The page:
• In 1925, the world view of physics was a model of a great machine composed of separable interacting material particles. During the next few years, Schrodinger and Heisenberg and their followers created a universe based on super imposed inseparable waves of probability amplitudes. This new view would be entirely consistent with the Vedantic concept of All in One.
  • Resignation as to knowledge of the world is for me not an irretrievable plunge into a scepticism which leaves us to drift about in life like a derelict vessel. I see in it that effort of honesty which we must venture to make in order to arrive at the serviceable world-view which hovers within sight. Every world-view which fails to start from resignation in regard to knowledge is artificial and a mere fabrication, for it rests upon an inadmissible interpretation of the universe.
  • World-view is a product of life-view, not vice versa.
  • According to the academic world view that markets are efficient, only the revelation of a dramatic piece of information can cause a crash, yet in reality even the most thorough post-mortem analyses are typically inconclusive as to what this piece of information might have been.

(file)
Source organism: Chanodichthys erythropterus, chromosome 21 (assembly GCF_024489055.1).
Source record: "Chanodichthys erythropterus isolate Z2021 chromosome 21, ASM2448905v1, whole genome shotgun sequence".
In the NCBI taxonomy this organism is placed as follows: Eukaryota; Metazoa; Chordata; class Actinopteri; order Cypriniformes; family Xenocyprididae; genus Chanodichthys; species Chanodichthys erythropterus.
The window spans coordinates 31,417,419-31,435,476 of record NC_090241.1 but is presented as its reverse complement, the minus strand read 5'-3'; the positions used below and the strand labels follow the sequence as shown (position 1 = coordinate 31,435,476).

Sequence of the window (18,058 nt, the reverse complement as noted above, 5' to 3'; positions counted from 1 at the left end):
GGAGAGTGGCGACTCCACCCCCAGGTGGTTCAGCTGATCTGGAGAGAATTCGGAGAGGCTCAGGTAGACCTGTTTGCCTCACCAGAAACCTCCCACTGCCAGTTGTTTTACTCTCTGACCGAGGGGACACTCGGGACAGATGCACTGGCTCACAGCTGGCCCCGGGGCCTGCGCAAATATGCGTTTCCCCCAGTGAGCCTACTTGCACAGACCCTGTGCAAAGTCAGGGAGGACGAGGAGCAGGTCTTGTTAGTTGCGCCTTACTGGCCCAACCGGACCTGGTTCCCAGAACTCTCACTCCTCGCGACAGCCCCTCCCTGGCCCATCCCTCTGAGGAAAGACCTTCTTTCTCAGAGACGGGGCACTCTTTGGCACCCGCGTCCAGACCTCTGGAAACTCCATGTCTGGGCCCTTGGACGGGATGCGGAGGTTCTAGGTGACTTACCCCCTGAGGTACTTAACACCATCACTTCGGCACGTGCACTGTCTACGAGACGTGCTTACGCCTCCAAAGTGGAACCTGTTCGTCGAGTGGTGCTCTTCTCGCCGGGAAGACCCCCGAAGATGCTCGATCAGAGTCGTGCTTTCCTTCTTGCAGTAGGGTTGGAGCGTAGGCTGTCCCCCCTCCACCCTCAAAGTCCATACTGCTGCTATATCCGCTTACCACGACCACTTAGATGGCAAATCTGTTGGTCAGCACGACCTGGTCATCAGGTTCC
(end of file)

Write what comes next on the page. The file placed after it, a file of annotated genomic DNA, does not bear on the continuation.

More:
• Didier Sornette (2003) Why Stock Markets Crash - Critical Events in Complex Systems.
  • Even the seeming remoteness of Pythagorean teaching helps one to realize that the current world view, while it seems destined to dominate the planet, is fleeting and temporary and, like others before it, will pass.
    • John Strohmeier and Peter Westbrook. (1999) Divine Harmony : The Life and Teachings of Pythagoras.
  • In spite of the dominance of mechanistic thought in the contemporary world, a perplexing residue of the magical tradition still survives in the form of several issues, solutions to which do not appear possible within the context of a purely mechanical view of the world.... It is important to recognize that the materialist, scientific paradigm that dominates the late twentieth century world and provides the basis for its dominant institutions, has its basis in the life and work of Pythagoras, one of the most significant representatives of the perennial philosophy and a founder of the magical tradition. This spirit, which gave rise to our world view, is a spirit that must be recaptured if our civilization is to flourish. The choice is a clear one to many, and was summed up in a book title by the late Pythagorean and futurist Buckminster Fuller, Utopia or Oblivion.